Spaulding v. Wells Fargo Bank, N.A., No. 12-1973
Decided: April 19, 2013
The Fourth Circuit affirmed the decision of the district court to dismiss the Appellants’ lawsuit for failure to state a claim upon which relief could be granted. Appellants asserted five separate claims against Wells Fargo Bank (“Wells Fargo”) after Wells Fargo denied the Appellants’ application for a mortgage modification under the Home Affordable Modification Program (“HAMP”).
The Appellants, after falling on difficult financial times and failing to keep up with their mortgage payments, submitted a “hardship letter” to Wells Fargo explaining their financial difficulties. The Appellants included two weekly pay stubs with their mortgage modification application. After receiving the letter, Wells Fargo responded and requested additional proof of income, specifically requesting two additional weekly pay stubs. The letter from Wells Fargo stated that if the information requested was not received within ten days, the modification request would be considered cancelled. The Appellants submitted the additional proof of income eleven days past the deadline. Wells Fargo subsequently sent a delinquency notice. Three months later, Wells Fargo sent a second HAMP introduction letter and application packet and additional delinquency notices along with a “Notice of Intent to Foreclose.” Later, Wells Fargo sent Appellants a denial of their HAMP application, citing failure to provide requested documentation within the specified time period. Appellants continued to apply for a mortgage modification and were denied each time. Approximately a year after the initial denial, Appellants filed suit against Wells Fargo alleging five counts: breach of an implied-in-fact contract, negligence, violations of the Maryland Consumer Protection Act (“MPCA”), negligent misrepresentation, and common law fraud. Wells Fargo subsequently removed the action to federal court. The district court dismissed the complaint in its entirety citing the absence of a Trial Period Plan (“TPP”) agreement. Without such an agreement, there was no privity of contract and the suit seeking enforcement of the HAMP guidelines would have to fail without such an agreement. The TPP agreement is implemented after the bank determines a borrower is eligible for mortgage modification.
The Fourth Circuit affirmed the district court’s decision. With regards to the breach of an implied-in-fact contract claim, the Appellants asserted there was sufficient consideration given on their side by submitting an application to give rise to an implied-in-fact contract. Moreover, the Appellants argued that Wells Fargo “bound itself to comply with the applicable ‘standard of care’” for the following reasons: Wells Fargo entered into an agreement with the U.S. Treasury to participate in HAMP and consented to being publicly listed as a HAMP participant, Wells Fargo promise in the foreclosure notice that if the Appellants were eligible for HAMP then Wells Fargo would look into the Appellants’ financial situation and determine an affordable payment plan, and finally, Wells Fargo regularly sent “HAMP Starter Kits” that stated if Appellants provided the required documentation, then Wells Fargo would determine if they qualified for the TPP. The Fourth Circuit held that none of this conduct was “sufficient to constitute a ‘meeting of the minds’” to create an implied-in-fact contract. More specifically, the court asserted that Wells Fargo’s offer “to process an application under HAMP” only required to Wells Fargo to process the application, which they actually did, and required them to do nothing more. With respect to the negligence claim, the Fourth Circuit held that the evidence showed that Wells Fargo owed no duty to the Appellants. Without “special circumstances,” that did not exist here, “banks typically do not have a fiduciary duty to their customers.” Because no contractual privity between the parties had been pled or otherwise proven, then no duty existed. For the MPCA claim, Appellants alleged that Wells Fargo made a misrepresentation when it requested more proof of income information and cited the failure to provide the required information as a reason for rejecting their HAMP application. According to the Appellants, Wells Fargo had enough information when the original two pay stubs were sent with their “hardship letter.” The court rejected this claim because the MPCA claim “sounds in fraud” and is therefore subject to heightened pleading standards and Appellants failed to show that Wells Fargo’s statements were made with the “purpose of defrauding” the Appellants. Moreover, Appellants could not prove that Wells Fargo actually made any false statements. Regarding the negligent misrepresentation claim, the court held that Appellants had failed to establish that any of the statements made by Wells Fargo were false and that Appellants “took action in reliance on the alleged false statements.” Finally, the court held Appellants failed to satisfy any of the elements of their common law fraud claim for many of the reasons stated before. Specifically, the court asserted that Appellants could not show that Wells Fargo actually made any false representations nor did Appellants satisfy the heighted pleading standards associated with a common law fraud claim.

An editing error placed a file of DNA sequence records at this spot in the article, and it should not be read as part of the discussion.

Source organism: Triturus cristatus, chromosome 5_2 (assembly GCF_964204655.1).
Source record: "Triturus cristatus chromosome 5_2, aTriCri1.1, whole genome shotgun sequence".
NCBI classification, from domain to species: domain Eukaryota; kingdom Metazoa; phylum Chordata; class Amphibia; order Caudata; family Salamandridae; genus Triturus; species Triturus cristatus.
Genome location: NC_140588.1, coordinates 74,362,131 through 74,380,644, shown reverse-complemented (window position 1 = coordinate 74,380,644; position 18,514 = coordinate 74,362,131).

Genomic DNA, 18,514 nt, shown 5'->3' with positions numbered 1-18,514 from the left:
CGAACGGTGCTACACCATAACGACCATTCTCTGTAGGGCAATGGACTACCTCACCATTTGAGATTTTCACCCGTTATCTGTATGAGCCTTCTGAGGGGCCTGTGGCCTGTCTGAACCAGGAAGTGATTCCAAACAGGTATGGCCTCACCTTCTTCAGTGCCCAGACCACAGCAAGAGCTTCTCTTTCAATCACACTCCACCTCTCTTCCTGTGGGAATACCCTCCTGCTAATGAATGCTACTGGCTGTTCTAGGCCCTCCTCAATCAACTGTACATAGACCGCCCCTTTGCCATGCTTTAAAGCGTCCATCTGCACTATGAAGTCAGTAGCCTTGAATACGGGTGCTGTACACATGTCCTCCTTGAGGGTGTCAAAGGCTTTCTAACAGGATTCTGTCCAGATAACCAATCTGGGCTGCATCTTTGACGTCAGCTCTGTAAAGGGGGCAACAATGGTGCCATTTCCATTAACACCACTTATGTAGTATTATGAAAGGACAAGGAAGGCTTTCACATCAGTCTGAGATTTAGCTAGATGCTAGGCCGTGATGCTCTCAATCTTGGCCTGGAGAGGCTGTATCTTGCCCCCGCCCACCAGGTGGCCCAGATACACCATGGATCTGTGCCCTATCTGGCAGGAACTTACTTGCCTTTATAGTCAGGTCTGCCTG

– John G. Tamasitis